VIRTUAL TOURS AT THE VILLAGE
Let us bring the Village to you with our new virtual tours. Individuals or groups of any size can experience the Village without even leaving home. Choose from a selection of great topics (listed below), taught by one of our experienced interpreters via a Zoom session.
How does it work?
You and Village staff select a mutually agreeable time to host a live 45-minute Zoom session. You provide the Village with your own Zoom link and we’ll take over from there.
How do I sign up?
Choose a topic from the list below, select a few times to participate, and email Kristen Dominguez to secure your time.
How much does it cost?
$150 per Zoom program.
Choose from one of the following topics for your virtual tour:
The Shakers: Just Say No
The Shakers abstained from sex—and thrived. Their communal life, devoted to equality, humility, pacifism, and denial of self, resulted in 200 years of influence on America’s economy, society, and culture. Could this be the solution our world needs? Join us for a lively discussion of the tenets and legacy of this fascinating religious group, still active today, that made amazing advances in business (think seeds and medicinal herbs), worship practices (dancing in church?!), and coveted furniture—plus everything you always wanted to know about the Shakers and sex but were afraid to ask.
As the oldest working farm in western Massachusetts, our farm is a living example of the Shakers’ innovative and entrepreneurial farm practices. At the heart of Hancock Shaker Village is the magnificent Round Stone Barn, a testament to more than 200 years of agricultural innovation. During this program, we’ll enjoy a virtual visit to this revolutionary structure (why is it round? Why is it an architectural marvel?), and meet the animals who live here today. We’ll also examine the vegetable and medicinal herb gardens, with more than 75 varieties the Shakers grew, and discuss the regenerative farming we practice today.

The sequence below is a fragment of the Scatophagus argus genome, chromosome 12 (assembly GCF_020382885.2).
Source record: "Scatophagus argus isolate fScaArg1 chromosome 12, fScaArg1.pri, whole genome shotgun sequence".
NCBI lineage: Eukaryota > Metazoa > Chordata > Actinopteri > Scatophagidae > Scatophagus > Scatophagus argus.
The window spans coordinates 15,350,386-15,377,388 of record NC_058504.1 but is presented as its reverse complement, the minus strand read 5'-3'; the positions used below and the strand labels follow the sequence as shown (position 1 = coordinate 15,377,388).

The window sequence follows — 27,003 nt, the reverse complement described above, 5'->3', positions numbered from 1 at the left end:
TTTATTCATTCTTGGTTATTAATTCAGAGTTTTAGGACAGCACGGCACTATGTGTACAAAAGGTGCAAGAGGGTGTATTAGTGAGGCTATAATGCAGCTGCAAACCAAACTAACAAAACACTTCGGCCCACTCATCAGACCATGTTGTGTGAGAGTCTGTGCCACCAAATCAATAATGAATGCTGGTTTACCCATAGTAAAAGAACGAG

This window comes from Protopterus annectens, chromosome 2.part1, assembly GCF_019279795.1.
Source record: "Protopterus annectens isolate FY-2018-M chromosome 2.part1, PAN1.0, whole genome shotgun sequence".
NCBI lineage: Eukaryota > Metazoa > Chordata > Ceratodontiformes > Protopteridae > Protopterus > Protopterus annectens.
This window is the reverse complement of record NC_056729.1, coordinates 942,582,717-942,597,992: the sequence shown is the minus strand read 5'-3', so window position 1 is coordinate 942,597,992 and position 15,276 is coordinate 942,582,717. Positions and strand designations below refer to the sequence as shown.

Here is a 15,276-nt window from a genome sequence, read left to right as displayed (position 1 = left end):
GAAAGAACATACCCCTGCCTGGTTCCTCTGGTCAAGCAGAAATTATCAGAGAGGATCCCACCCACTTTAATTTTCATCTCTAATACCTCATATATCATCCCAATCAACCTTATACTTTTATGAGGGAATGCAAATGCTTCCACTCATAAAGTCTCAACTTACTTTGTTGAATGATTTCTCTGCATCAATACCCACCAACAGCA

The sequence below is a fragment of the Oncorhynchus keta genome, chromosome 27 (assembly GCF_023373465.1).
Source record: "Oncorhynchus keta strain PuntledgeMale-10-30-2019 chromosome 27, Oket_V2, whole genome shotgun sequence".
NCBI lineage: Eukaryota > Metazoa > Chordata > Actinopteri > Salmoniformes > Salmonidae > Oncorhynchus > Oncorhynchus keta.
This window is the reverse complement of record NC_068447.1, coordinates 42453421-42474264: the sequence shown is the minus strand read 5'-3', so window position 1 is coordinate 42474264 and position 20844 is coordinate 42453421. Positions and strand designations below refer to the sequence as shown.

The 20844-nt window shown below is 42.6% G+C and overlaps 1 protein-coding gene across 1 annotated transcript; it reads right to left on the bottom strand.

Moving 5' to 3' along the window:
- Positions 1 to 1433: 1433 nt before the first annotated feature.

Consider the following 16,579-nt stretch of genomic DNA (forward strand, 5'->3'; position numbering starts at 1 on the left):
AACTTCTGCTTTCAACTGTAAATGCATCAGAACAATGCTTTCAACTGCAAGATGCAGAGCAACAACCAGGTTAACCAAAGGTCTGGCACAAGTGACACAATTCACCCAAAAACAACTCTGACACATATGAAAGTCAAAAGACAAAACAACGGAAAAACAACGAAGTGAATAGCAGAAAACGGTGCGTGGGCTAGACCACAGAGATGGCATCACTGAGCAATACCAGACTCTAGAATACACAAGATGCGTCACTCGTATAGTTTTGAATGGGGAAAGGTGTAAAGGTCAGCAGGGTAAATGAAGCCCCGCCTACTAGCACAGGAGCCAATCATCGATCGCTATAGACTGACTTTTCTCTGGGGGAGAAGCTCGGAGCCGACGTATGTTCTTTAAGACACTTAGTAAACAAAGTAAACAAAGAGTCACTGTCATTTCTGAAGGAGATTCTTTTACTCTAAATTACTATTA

Gender and Racial Equality
Long before women had the right to vote or slavery was abolished, the Shakers embraced racial and gender equality. How can an understanding of their history and beliefs affect our contemporary conversation? In this program, we’ll explore the origins of Shaker ideals, especially of equality for women; the Shakers’ emphasis on female leadership in comparison to their counterparts in the “World;” and the changing role of women in the Shaker community as membership trended more and more female. We’ll also address the ideals and realities of racial equality within the Shaker society, with a special focus on Black Shaker Rebecca Cox Jackson, who established a Black Shaker community in Philadelphia in the late nineteenth century.
Shaker Architecture and Design
“I don’t want to be remembered as a chair,” Shaker eldress Mildred Barker said — perhaps a prophetic statement, given the fact that Shaker design is today considered one of the most iconic and influential forms of American design. In this program, we’ll explore the ingenuity and thoughtfulness behind the Shakers’ creation of a religious sect founded on values of equality, justice, community, and celibacy. By examining the architectural layout and development of the Village, you’ll understand the history and legacy of these fascinating designers who “managed to make objects so magically austere that they continue to astonish our eyes and our sense of form” (Adam Gopnik, The New Yorker). We’ll examine several iconic Shaker objects — including a chair and an oval box — to understand more about this “magical austerity.”
Shaker Song and Dance
The Shakers got their name, derived from “shaking Quakers,” from the ecstatic spiritual movement that characterized their early forms of worship. They also were prolific songwriters, creating more than 20,000 songs, about half of which exist today — including the famous “Simple Gifts.” Music and dance vitalized their spiritual selves. In this participatory program, we’ll share examples of Shaker song and teach you one or two “laboring” songs with motions that express Shaker values of unity, humility, and peace.